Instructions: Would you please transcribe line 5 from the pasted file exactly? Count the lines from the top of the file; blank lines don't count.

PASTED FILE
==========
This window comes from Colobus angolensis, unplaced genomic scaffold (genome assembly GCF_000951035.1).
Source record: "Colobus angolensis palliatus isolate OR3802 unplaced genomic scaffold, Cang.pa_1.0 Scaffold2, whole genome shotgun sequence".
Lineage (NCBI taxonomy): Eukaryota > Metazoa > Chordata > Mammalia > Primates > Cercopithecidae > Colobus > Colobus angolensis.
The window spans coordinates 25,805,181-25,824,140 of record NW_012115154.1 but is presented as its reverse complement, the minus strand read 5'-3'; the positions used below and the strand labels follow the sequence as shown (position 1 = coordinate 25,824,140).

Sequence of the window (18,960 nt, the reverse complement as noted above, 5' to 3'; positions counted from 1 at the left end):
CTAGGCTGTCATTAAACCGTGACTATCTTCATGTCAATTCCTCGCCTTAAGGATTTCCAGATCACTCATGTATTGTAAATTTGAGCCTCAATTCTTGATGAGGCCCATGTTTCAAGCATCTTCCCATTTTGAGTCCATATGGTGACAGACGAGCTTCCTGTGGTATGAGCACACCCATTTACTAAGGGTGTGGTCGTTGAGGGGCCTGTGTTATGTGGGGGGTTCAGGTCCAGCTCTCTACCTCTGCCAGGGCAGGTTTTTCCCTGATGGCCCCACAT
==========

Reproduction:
Sequence of the window (18,960 nt, the reverse complement as noted above, 5' to 3'; positions counted from 1 at the left end):